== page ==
Sophie Boucher

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War, societal and familial upheaval, disease, and natural disasters have resulted in orphaned children throughout time. One societal response to providing care for orphans has been institutionalization or the orphanage. We studied a sample of adults, known as les enfants de Duplessis or Duplessis's children, who were raised in Quebec institutions from birth(More)
Whereas the immediate consequences of institutionalized placements on children have been documented, no study has investigated adults who were raised in orphanages or institutions. In Quebec, les enfants de Duplessis offer a unique testimony of the long term consequences of an institutionalized childhood. Stories collected from 40 men and 41 women who grew(More)
The assessment of intimate partner sexual violence (IPSV) has garnered increased attention in recent years. However, uncertainty about which measure best captures experiences of IPSV remains. The present study focused on the direct comparison of two widely used measures of IPSV: the revised Sexual Experiences Survey (SES) and the revised Conflict Tactics(More)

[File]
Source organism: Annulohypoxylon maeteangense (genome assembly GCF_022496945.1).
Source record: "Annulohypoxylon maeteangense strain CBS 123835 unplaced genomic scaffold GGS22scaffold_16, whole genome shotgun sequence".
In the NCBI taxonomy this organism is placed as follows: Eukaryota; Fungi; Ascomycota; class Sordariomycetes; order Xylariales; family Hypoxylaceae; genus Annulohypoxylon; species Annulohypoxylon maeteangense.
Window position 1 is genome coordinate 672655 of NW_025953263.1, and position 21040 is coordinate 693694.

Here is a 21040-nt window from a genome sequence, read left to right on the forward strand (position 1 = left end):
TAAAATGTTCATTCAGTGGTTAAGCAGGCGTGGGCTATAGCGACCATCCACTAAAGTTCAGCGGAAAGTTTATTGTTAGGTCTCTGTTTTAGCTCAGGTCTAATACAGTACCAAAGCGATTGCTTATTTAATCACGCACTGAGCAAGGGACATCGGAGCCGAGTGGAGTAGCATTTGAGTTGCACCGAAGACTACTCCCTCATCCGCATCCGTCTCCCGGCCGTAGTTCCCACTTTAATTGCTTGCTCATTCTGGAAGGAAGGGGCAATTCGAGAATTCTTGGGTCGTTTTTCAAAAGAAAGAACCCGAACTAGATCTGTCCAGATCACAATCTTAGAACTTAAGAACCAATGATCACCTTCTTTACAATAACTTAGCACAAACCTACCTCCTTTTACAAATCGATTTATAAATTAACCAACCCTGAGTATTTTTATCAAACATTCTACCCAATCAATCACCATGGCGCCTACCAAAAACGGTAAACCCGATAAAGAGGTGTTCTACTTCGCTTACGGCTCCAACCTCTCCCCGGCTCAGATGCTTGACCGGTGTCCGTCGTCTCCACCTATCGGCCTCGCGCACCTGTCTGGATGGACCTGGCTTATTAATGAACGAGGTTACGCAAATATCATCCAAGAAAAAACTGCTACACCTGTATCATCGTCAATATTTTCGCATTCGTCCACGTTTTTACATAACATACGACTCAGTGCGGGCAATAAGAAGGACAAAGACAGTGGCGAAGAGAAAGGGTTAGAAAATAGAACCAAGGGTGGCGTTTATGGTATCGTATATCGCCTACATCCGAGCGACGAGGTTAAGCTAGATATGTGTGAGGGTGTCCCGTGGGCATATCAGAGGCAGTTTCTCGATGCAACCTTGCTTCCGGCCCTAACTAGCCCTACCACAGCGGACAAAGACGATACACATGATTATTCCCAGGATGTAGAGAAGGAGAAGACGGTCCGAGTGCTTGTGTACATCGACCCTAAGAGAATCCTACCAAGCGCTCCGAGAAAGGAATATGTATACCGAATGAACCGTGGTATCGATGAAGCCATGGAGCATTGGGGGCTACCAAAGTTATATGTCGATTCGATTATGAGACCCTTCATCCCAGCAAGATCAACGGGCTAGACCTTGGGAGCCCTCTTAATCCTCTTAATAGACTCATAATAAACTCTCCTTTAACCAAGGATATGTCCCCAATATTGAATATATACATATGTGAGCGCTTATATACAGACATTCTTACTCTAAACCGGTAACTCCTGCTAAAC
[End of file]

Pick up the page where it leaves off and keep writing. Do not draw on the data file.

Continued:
In this article, the authors present qualitative results, derived from questionnaires and semi-structured interviews, to describe past and present experiences of the Duplessis children. Examples representative of their experience and a detailed description of two cases are provided. Results indicate that childhood abuse and negligence are related to poorer(More)
We examined childhood and early adult strengths and adverse experiences of a group of orphans given up at or near birth and raised in Quebec institutions into early adulthood. A follow-up interview of 81 adults (41 women, 40 men) at a mean age of 59.2 years included retrospective assessments of childhood experiences. Most participants reported multiple(More)
In a companion article, we retrospectively examined the childhood strengths and adverse experiences of a group of orphans given up at or near birth and raised in Quebec institutions. This article examines the relationship of their early experiences to functioning and symptoms in later adulthood. The same follow-up interview of 81 adults (41 women, 40 men)(More)
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